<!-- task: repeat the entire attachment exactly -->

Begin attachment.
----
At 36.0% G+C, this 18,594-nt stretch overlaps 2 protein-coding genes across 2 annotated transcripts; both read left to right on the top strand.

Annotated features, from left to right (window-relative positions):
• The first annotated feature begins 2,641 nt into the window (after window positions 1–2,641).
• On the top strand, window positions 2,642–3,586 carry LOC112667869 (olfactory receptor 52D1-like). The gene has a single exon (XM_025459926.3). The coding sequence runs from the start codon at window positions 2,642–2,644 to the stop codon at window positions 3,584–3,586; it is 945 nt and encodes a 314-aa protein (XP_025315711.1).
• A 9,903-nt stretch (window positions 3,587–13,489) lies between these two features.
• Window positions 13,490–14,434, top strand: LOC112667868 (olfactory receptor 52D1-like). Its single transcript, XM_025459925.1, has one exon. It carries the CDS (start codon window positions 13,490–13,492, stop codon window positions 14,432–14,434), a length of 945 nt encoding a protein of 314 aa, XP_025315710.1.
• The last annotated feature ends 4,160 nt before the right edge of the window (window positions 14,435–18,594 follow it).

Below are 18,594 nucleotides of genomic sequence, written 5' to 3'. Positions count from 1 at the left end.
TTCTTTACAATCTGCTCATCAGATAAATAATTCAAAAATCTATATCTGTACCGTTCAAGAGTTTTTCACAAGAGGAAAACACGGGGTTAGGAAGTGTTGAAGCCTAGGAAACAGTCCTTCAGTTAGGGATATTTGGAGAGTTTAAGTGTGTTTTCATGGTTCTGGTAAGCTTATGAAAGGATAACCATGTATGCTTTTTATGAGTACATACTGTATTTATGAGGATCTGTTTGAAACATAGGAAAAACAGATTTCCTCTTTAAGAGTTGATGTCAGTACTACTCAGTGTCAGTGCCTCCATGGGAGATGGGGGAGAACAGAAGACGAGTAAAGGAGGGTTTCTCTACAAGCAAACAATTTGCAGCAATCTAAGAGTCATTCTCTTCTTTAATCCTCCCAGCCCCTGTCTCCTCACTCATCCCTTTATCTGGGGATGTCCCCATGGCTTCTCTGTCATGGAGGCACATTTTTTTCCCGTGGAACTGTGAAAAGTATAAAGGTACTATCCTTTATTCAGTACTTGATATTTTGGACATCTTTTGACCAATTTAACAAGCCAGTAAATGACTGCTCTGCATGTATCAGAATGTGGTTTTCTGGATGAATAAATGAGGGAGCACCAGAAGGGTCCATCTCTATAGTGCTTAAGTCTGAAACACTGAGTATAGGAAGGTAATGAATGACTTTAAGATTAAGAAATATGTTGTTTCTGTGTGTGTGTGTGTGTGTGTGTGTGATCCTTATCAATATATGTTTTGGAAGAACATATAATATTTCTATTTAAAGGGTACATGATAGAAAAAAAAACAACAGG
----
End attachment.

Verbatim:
At 36.0% G+C, this 18,594-nt stretch overlaps 2 protein-coding genes across 2 annotated transcripts; both read left to right on the top strand.

Annotated features, from left to right (window-relative positions):
• The first annotated feature begins 2,641 nt into the window (after window positions 1–2,641).
• On the top strand, window positions 2,642–3,586 carry LOC112667869 (olfactory receptor 52D1-like). The gene has a single exon (XM_025459926.3). The coding sequence runs from the start codon at window positions 2,642–2,644 to the stop codon at window positions 3,584–3,586; it is 945 nt and encodes a 314-aa protein (XP_025315711.1).
• A 9,903-nt stretch (window positions 3,587–13,489) lies between these two features.
• Window positions 13,490–14,434, top strand: LOC112667868 (olfactory receptor 52D1-like). Its single transcript, XM_025459925.1, has one exon. It carries the CDS (start codon window positions 13,490–13,492, stop codon window positions 14,432–14,434), a length of 945 nt encoding a protein of 314 aa, XP_025315710.1.
• The last annotated feature ends 4,160 nt before the right edge of the window (window positions 14,435–18,594 follow it).

Below are 18,594 nucleotides of genomic sequence, written 5' to 3'. Positions count from 1 at the left end.
TTCTTTACAATCTGCTCATCAGATAAATAATTCAAAAATCTATATCTGTACCGTTCAAGAGTTTTTCACAAGAGGAAAACACGGGGTTAGGAAGTGTTGAAGCCTAGGAAACAGTCCTTCAGTTAGGGATATTTGGAGAGTTTAAGTGTGTTTTCATGGTTCTGGTAAGCTTATGAAAGGATAACCATGTATGCTTTTTATGAGTACATACTGTATTTATGAGGATCTGTTTGAAACATAGGAAAAACAGATTTCCTCTTTAAGAGTTGATGTCAGTACTACTCAGTGTCAGTGCCTCCATGGGAGATGGGGGAGAACAGAAGACGAGTAAAGGAGGGTTTCTCTACAAGCAAACAATTTGCAGCAATCTAAGAGTCATTCTCTTCTTTAATCCTCCCAGCCCCTGTCTCCTCACTCATCCCTTTATCTGGGGATGTCCCCATGGCTTCTCTGTCATGGAGGCACATTTTTTTCCCGTGGAACTGTGAAAAGTATAAAGGTACTATCCTTTATTCAGTACTTGATATTTTGGACATCTTTTGACCAATTTAACAAGCCAGTAAATGACTGCTCTGCATGTATCAGAATGTGGTTTTCTGGATGAATAAATGAGGGAGCACCAGAAGGGTCCATCTCTATAGTGCTTAAGTCTGAAACACTGAGTATAGGAAGGTAATGAATGACTTTAAGATTAAGAAATATGTTGTTTCTGTGTGTGTGTGTGTGTGTGTGTGTGATCCTTATCAATATATGTTTTGGAAGAACATATAATATTTCTATTTAAAGGGTACATGATAGAAAAAAAAACAACAGG